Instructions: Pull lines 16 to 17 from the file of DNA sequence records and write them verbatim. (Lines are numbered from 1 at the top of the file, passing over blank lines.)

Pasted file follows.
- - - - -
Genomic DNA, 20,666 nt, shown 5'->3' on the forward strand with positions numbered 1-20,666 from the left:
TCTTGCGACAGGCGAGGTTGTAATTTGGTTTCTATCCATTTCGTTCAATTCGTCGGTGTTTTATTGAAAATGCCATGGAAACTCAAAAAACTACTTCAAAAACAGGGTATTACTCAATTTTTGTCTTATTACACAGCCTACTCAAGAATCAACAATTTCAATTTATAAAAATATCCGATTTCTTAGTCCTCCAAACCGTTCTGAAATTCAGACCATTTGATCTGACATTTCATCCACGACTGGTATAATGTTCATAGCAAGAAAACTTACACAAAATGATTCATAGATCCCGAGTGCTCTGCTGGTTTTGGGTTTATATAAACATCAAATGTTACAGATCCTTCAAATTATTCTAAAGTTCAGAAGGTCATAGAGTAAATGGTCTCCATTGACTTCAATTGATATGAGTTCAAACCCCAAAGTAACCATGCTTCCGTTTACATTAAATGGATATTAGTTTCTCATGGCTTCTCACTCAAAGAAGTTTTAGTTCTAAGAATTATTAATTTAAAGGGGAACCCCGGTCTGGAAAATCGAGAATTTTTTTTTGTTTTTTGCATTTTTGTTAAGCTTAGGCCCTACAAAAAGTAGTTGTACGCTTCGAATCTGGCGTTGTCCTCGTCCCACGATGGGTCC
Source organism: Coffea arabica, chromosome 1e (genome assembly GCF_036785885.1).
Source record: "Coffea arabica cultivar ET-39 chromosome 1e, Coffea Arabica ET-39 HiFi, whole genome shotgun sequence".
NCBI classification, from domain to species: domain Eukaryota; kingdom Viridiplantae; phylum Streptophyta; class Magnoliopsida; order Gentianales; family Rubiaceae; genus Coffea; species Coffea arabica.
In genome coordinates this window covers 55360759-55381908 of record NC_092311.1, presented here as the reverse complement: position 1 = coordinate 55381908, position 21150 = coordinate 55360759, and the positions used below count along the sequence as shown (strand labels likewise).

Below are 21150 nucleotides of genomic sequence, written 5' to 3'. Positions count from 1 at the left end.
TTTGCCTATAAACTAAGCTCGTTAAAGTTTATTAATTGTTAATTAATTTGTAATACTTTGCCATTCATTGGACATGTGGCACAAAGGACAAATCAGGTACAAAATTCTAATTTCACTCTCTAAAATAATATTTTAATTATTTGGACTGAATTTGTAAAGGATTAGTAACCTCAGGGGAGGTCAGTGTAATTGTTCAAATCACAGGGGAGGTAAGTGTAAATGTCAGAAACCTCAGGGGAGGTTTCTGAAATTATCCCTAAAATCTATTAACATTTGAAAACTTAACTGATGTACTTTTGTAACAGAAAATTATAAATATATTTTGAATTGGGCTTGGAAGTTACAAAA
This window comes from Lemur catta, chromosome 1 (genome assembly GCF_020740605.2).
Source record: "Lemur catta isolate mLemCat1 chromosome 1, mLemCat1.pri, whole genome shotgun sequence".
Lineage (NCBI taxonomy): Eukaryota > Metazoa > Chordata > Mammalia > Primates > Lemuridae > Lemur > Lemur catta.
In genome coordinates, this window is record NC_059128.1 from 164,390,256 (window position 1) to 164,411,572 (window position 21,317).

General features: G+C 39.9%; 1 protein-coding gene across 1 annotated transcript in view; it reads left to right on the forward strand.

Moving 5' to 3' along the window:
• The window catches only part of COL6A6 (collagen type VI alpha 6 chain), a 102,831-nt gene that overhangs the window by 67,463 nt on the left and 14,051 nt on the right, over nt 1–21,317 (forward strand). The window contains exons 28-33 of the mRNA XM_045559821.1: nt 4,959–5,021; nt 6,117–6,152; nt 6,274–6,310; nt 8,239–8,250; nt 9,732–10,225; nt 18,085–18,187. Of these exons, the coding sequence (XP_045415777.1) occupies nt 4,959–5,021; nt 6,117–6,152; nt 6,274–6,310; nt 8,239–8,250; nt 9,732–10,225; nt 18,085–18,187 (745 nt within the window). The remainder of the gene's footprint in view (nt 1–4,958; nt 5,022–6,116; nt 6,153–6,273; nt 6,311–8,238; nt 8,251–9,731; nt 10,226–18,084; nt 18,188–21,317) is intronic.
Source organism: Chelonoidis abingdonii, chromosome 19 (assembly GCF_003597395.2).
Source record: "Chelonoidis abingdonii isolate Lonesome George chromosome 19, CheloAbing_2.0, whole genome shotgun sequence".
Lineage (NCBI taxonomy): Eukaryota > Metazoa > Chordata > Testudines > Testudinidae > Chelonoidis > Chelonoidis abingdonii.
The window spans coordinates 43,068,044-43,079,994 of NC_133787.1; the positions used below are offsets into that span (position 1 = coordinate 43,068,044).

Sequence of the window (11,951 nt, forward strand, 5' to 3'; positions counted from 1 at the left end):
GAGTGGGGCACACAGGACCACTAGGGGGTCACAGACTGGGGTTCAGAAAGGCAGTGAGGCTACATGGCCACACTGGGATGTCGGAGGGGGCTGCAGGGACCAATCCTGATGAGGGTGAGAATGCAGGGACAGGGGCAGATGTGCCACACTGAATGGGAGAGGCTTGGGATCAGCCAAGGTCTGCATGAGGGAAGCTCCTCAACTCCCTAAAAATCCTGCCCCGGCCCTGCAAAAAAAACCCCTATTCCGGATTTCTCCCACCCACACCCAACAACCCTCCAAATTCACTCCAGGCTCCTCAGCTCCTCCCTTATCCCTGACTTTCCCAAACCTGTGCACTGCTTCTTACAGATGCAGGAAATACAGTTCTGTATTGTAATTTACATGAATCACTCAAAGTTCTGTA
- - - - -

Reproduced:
Source organism: Chelonoidis abingdonii, chromosome 19 (assembly GCF_003597395.2).
Source record: "Chelonoidis abingdonii isolate Lonesome George chromosome 19, CheloAbing_2.0, whole genome shotgun sequence".